When a thunderstorm or lightning threatens, get inside a home or large building, or inside an all metal vehicle (not a convertible). Stay indoors and don't venture outside unless absolutely necessary.
Stay away from open doors and windows, fireplaces, radiators, stoves, metal pipes, sinks and plug-in appliances.
Don't use plug-in electrical equipment such as hair dryers, electric blankets or electric razors during the storm.
Except for emergencies, don't use the telephone during the storm. Lightning may strike telephone lines outside.
If outside, with no time to reach a safe building or an automobile, follow these rules:
Do not stand underneath a natural lightning rod such as a tall, isolated tree in an open area.
Avoid projecting yourself above the surrounding landscape, as you would do if you were standing on a hilltop, in an open field, on the beach, or fishing from a small boat.
Get out of the water and off small boats.
Get away from tractors and other metal farm equipment.
Stay away from wire fences, clotheslines, metal pipes, rails, exposed sheds or anything that is high that would conduct electricity. Some of these could carry electricity to you from some distance away.
Don't use metal objects like fishing rods and golf clubs. Golfers' cleated shoes are particularly good lightning rods.
Stay in your automobile if you are traveling. Automobiles offer excellent lightning protection.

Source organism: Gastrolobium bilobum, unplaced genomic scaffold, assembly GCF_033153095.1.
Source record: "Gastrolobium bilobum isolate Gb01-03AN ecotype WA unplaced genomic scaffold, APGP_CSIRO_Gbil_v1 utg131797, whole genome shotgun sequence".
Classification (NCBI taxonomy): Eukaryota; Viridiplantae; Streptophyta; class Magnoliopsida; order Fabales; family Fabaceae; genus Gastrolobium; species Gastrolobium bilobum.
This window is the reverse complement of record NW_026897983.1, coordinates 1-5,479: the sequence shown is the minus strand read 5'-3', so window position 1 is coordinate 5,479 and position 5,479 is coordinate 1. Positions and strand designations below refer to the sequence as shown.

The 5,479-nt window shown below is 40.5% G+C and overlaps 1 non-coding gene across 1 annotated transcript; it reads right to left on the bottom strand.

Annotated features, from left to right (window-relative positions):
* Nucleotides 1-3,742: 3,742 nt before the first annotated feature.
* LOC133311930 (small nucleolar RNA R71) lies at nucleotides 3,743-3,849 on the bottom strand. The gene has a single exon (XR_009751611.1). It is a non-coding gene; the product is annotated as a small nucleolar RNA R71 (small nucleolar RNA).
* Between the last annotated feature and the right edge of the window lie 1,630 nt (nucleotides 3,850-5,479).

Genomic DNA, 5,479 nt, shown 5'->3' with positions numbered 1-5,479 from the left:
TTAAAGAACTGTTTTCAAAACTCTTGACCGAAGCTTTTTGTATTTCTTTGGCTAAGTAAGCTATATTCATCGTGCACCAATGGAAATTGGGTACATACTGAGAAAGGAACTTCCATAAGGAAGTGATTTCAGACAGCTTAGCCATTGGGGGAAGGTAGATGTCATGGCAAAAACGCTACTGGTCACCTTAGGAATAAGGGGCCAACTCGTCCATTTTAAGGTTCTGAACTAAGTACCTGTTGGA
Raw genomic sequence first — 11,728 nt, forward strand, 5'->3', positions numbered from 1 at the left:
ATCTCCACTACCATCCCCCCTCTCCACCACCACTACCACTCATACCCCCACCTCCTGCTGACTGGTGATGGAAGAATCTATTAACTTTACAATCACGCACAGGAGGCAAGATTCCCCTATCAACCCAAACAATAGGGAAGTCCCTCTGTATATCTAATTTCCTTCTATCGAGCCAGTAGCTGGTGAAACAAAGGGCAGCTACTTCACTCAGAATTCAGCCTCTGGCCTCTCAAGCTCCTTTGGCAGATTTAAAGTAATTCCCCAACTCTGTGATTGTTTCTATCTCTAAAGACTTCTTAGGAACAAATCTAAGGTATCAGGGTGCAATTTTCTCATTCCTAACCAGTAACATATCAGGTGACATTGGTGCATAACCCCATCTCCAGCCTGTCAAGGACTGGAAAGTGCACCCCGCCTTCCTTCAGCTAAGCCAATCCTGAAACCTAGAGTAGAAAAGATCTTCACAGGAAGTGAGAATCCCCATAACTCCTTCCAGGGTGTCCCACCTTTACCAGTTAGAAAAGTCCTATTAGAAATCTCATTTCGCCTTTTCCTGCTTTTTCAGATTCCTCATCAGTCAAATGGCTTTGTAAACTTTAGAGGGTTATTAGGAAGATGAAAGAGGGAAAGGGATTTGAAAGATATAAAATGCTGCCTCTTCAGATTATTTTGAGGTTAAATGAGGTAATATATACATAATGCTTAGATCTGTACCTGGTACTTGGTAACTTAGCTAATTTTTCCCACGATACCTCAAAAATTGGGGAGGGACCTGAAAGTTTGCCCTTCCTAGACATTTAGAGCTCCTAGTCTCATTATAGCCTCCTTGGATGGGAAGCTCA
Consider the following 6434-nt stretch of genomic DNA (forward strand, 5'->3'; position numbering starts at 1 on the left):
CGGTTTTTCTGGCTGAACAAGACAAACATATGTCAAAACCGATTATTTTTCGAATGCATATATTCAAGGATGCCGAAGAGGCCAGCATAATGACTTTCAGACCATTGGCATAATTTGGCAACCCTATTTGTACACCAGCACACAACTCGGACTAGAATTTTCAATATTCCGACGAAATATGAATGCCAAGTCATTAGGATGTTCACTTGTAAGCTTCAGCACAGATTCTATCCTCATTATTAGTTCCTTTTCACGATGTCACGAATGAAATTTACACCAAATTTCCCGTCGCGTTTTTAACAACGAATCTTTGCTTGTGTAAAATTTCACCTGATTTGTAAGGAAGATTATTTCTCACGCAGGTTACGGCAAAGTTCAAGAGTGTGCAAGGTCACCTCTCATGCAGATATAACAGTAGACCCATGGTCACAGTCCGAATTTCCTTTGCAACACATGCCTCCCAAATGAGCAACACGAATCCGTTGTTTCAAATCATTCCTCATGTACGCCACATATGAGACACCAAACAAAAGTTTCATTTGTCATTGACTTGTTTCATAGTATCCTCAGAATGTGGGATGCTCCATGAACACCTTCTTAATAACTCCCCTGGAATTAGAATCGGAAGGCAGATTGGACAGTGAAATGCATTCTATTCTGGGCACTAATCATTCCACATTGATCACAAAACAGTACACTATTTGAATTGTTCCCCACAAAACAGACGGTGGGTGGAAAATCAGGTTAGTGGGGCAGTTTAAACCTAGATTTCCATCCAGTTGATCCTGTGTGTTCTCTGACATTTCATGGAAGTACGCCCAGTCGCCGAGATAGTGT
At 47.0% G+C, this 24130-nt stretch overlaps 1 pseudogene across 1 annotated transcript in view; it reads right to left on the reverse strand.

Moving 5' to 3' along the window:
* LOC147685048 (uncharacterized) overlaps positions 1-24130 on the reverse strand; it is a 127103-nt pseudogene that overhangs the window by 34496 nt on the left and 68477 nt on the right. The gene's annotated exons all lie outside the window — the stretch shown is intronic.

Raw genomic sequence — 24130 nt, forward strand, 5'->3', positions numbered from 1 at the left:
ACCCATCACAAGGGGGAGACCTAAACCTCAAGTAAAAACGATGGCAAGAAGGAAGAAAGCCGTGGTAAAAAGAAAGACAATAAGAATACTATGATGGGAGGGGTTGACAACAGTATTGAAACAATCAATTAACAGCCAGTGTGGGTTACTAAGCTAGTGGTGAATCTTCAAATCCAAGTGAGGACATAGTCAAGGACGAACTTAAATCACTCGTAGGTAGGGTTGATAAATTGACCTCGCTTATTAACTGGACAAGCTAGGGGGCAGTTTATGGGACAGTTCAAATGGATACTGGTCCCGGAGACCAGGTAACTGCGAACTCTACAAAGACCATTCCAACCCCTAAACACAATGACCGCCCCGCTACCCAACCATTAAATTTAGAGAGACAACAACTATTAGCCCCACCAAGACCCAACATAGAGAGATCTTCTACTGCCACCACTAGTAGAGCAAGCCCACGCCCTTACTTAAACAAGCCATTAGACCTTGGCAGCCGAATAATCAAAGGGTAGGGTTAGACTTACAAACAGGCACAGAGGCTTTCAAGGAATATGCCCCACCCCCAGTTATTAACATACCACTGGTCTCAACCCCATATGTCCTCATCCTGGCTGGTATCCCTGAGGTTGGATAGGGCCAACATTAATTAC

Get off and away from motorcycles, scooters, golf carts and bicycles.
If no buildings are available, your best protection is a cave, ditch or canyon, or under head-high clumps of trees or shrubs.
If only isolated trees are nearby, your best protection is to crouch in the open, keeping twice as far away from isolated trees as the trees are high.
When you feel the electrical charge - if your hair stands on end or your skin tingles - lightning may be about to strike. Drop to the ground immediately.
Persons struck by lightning receive a severe electrical shock and may be burned, but they carry no electrical charge and may be handled safely.
A person "killed" by lightning can often be revived by prompt mouth-to-mouth resuscitation, cardiac massage, and prolonged artificial respiration.
In a group struck by lightning, the apparently dead should be treated first; those who show vital signs will probably recover spontaneously, although burns and other injuries may require treatment.